Ex-Im Bank Reauthorization Update

September 27, 2011

The Export-Import Bank of the U.S. (Ex-Im Bank), a self-sustaining federal agency, is the official export credit agency (ECA) of the U.S. It helps finance American exports of manufactured goods and services, with the objective of contributing to the employment of U.S. workforce, primarily in circumstances when alternative financing is not available. Ex-Im Bank’s main programs are direct loans, loan guarantees, working capital guarantees and export credit insurance.

The Bank operates under a renewable charter, the Export-Import Bank Act of 1945, as amended. Ex-Im Bank’s most recent reauthorization was in 2006, when Congress extended the Bank’s authority through FY2011 which means unless it is reauthorized the Bank’s charter will expire on Sept. 30, 2011.

On June 1, 2011, H.R. 2072, the Securing American Jobs Through Exports Act of 2011, was introduced and referred to the House Financial Services Committee. H.R. 2072, which would extend Ex-Im Bank’s authority through Sept. 30, 2015 was approved by a voice vote on June 22 and ordered to be reported favorably to the full House floor for final passage. Similarly, the Senate Banking Committee held a mark-up of their version, theExport-Import Bank Reauthorization Act of 2011 (S. 1547) on Sept. 8 which now awaits Senate floor action.

The staffs from both Committees have had meetings and only a few issues still needed to be sorted out before any floor votes happen. One includes  differences on the Iran sanctions provision, in the House bill it prohibits Ex-Im from doing transactions with any person who may be sanctioned under Sec. 5 of the 1996 Act, Sec. 106 under the Comprehensive Iran Sanctions, Accountability and Divestment Act (CISADA) and 560 of the Iranian Transactions Regulations (ITR). Meanwhile, the Senate requires certification from a person that they are not engaging in sanctionable activities.

The ideal scenario for moving forward that has been sketched out includes the Senate passing it under a Unanimous Consent (UC) followed by the House moving the Senate version forward under Suspension. However, the large government Continuing Resolution (CR) that is being debated includes a provision to keep the Bank operating until the CR expires on November 18. House and Senate staff believe the reauthorization bill will have passed by that time, primarily, because both sides seem committed to pushing the process forward and trying to wrap-up Ex-Im reauthorization in the next several weeks.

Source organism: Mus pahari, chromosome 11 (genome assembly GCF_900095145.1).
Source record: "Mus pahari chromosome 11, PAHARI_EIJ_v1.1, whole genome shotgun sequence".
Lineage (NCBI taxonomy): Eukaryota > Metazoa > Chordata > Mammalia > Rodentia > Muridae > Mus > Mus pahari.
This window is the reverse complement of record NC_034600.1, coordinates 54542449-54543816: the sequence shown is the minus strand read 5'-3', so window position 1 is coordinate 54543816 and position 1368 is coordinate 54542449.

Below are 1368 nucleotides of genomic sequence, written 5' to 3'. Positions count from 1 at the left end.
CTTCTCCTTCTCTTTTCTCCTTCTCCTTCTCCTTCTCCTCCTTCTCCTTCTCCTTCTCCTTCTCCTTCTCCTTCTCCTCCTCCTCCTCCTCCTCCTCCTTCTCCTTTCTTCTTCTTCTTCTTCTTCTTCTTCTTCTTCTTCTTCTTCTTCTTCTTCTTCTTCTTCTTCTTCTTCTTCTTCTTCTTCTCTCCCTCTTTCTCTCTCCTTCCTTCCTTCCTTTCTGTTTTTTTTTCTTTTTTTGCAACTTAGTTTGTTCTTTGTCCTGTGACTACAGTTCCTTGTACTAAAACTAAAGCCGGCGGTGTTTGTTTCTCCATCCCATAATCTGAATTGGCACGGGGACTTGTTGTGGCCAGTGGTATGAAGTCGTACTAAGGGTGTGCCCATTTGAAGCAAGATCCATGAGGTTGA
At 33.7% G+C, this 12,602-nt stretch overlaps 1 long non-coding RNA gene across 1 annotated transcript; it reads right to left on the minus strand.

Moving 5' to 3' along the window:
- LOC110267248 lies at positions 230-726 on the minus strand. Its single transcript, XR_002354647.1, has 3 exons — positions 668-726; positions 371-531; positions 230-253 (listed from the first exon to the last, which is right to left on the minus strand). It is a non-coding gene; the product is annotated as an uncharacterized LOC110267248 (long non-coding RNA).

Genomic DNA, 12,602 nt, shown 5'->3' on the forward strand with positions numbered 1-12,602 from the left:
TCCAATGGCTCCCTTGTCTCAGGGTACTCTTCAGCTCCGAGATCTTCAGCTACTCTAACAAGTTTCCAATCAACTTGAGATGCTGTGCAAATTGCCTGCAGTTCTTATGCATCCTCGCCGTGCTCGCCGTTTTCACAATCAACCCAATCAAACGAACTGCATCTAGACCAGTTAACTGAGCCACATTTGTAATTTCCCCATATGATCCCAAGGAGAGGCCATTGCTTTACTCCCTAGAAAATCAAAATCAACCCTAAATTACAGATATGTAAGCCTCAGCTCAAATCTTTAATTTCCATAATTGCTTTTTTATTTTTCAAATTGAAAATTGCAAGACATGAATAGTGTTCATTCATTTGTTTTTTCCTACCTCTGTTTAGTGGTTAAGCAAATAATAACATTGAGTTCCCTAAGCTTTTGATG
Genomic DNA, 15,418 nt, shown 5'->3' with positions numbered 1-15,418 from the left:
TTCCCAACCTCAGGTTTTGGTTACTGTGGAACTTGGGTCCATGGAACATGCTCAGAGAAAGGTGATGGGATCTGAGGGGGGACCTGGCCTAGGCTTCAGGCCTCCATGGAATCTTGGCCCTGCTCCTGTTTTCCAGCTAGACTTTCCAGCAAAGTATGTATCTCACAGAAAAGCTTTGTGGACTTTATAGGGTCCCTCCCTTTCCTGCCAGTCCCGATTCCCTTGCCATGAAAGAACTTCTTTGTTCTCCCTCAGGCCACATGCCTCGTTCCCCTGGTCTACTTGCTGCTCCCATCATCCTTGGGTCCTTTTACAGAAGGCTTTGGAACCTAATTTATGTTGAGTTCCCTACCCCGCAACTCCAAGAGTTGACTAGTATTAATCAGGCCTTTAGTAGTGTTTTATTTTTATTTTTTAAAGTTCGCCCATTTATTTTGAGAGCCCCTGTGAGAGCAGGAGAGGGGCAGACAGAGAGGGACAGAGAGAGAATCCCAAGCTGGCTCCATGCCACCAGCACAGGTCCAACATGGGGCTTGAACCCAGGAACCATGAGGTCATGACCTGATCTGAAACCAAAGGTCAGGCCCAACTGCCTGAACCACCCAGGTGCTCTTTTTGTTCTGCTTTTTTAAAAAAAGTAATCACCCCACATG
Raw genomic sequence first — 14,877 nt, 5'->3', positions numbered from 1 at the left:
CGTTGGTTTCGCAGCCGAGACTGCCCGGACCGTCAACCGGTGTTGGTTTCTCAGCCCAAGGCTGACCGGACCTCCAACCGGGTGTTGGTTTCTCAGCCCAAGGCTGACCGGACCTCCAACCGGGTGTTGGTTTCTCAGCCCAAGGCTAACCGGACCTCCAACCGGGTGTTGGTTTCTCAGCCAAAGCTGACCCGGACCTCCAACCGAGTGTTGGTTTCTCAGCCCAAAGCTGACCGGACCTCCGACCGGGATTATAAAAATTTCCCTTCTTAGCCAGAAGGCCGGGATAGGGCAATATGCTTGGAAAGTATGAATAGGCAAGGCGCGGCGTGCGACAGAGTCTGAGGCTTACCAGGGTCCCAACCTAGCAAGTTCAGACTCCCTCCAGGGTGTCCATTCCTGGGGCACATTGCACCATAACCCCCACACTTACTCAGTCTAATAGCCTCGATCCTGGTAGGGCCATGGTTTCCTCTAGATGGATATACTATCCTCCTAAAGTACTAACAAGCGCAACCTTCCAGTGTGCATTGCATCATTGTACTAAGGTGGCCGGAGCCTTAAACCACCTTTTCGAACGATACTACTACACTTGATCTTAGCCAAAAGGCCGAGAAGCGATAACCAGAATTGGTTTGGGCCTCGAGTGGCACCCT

The Bank enables U.S. companies — large and small — to turn export opportunities into real sales that helps to maintain and create U.S. jobs and contribute to a stronger national economy. For FY 2010, Ex-Im supported an estimated $24 billion in export sales, and 227,000 U.S. jobs at over 3,300 companies.

The Bank is financially self-sustaining and generates revenue for the U.S. government. Even when the Bank’s business grows as it supports more U.S. companies in the future, this growth will not burden the American taxpayer. In the five years since Congress last reauthorized the Bank, Ex-Im has returned billions of dollars to the U.S. Treasury and has helped pay down the Federal debt. In fact, Ex-Im has returned $3.5 billion to the Treasury above costs and loss reserves over the past decade.

NSBA and the Small Business Exporters Association (SBEA)—a council of NSBA—are working to ensure that reauthorization of the Bank is done in a timely manner. SBEA’s continued focus is on educating Congress about the Bank’ critical role in supporting American exports and jobs in the face of competition with aggressive support from other ECAs as well as the need for a competitive Ex-Im Bank.

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